Silence in Moby-Dick: Ahab, Ishmael, and Dan Beachy-Quick

from the You/Thou chapter of Dan Beachy-Quick’s A Whaler’s Dictionary:

“But Moby-Dick is not a selfish book. Ishmael understands Ahab in the way he does, hears conversations no one can hear, sees Ahab when the captain is locked in his cabin, thinks Ahab’s thoughts as Ahab thinks them, because Ishmael’s quest and Ahab’s quest are the same. They occur simultaneously, in parallel direction, but at different levels. Ishmael stays above the waves, and loses the whales when they dive down; Ahab dives down with the whale. Ishmael tells our You of what happened aboard and to the Pequod. Ahab tells nobody nothing. Ahab is chasing his Thou.”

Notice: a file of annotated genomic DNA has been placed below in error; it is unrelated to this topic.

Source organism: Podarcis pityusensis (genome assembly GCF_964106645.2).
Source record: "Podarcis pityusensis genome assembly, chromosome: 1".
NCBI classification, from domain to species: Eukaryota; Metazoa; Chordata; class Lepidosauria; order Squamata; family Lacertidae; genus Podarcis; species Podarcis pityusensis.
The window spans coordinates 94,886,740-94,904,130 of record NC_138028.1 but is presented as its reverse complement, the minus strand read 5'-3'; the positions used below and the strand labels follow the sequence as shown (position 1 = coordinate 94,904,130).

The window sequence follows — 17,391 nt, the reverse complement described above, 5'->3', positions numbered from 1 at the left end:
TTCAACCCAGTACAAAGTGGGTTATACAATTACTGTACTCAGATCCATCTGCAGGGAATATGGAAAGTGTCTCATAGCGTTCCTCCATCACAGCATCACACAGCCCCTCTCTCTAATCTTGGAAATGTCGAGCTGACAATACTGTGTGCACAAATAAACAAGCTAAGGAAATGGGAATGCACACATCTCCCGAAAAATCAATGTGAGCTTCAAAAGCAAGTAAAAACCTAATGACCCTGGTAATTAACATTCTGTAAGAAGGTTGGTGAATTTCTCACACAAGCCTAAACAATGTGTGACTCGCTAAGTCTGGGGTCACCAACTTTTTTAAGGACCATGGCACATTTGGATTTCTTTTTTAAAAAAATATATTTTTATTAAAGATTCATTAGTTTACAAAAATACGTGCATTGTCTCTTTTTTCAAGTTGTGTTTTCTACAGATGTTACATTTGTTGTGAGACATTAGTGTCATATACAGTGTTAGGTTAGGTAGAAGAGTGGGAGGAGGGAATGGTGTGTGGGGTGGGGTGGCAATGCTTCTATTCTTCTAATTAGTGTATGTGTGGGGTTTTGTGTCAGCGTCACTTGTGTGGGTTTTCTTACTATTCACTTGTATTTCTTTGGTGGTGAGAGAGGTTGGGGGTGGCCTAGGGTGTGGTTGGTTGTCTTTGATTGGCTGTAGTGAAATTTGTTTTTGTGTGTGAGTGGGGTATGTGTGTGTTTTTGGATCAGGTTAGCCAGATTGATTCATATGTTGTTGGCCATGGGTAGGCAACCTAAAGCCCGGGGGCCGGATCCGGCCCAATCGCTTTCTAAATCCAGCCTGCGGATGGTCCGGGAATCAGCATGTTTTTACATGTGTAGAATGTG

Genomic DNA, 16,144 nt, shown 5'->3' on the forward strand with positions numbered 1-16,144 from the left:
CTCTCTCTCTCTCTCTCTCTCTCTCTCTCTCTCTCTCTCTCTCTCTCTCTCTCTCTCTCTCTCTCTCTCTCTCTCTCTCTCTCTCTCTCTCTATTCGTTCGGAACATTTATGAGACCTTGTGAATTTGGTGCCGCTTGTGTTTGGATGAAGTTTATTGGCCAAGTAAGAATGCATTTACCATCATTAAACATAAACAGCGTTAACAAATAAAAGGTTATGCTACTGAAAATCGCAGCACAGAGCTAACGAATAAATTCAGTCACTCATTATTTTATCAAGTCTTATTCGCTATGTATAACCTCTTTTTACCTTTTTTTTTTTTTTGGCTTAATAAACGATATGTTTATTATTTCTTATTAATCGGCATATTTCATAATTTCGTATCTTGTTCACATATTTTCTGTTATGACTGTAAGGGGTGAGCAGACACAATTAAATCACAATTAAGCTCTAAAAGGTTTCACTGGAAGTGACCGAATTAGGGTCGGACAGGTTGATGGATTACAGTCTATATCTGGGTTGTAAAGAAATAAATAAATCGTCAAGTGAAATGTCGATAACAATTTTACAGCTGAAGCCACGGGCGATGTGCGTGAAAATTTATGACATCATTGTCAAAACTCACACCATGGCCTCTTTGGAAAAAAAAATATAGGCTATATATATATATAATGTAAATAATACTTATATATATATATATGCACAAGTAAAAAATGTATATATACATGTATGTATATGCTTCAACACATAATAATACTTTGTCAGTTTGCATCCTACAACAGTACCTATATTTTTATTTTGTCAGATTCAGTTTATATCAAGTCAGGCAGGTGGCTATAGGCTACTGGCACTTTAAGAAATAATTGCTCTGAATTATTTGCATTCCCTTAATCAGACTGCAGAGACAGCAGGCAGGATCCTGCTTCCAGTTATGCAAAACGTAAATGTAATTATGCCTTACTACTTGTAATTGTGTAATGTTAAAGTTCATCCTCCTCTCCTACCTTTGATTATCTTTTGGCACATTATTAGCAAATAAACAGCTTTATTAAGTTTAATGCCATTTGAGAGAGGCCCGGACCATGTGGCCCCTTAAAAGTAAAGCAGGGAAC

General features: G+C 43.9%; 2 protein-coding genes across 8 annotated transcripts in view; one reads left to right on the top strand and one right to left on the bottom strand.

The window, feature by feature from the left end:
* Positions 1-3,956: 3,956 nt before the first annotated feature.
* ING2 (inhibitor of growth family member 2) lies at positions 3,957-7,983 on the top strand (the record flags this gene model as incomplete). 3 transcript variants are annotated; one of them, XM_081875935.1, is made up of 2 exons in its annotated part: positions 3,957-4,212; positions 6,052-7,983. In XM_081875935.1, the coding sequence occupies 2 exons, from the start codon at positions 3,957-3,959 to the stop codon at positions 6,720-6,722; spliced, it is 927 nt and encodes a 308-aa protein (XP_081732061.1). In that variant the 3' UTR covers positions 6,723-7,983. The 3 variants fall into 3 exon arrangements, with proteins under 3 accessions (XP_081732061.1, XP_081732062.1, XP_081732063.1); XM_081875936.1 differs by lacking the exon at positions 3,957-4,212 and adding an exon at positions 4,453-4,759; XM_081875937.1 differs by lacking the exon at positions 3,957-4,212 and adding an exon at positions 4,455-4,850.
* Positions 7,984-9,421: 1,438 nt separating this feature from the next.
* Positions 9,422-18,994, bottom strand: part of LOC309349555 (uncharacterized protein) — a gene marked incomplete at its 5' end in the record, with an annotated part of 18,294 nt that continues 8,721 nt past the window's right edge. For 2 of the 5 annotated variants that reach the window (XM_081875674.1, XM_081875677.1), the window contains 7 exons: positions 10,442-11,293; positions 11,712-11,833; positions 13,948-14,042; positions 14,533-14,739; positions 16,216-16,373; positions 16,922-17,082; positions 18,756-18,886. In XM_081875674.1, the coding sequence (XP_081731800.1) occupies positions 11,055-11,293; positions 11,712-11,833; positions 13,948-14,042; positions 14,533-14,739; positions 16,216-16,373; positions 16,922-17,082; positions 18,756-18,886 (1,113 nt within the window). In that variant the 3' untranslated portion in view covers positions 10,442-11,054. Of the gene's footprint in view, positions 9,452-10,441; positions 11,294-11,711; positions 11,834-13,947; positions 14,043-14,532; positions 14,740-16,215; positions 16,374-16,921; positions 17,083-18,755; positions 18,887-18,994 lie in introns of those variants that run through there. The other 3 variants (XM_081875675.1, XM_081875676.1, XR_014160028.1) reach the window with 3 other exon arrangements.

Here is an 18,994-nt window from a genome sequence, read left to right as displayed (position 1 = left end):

Don’t have your copy of A Whaler’s Dictionary yet? (You obviously need one.)

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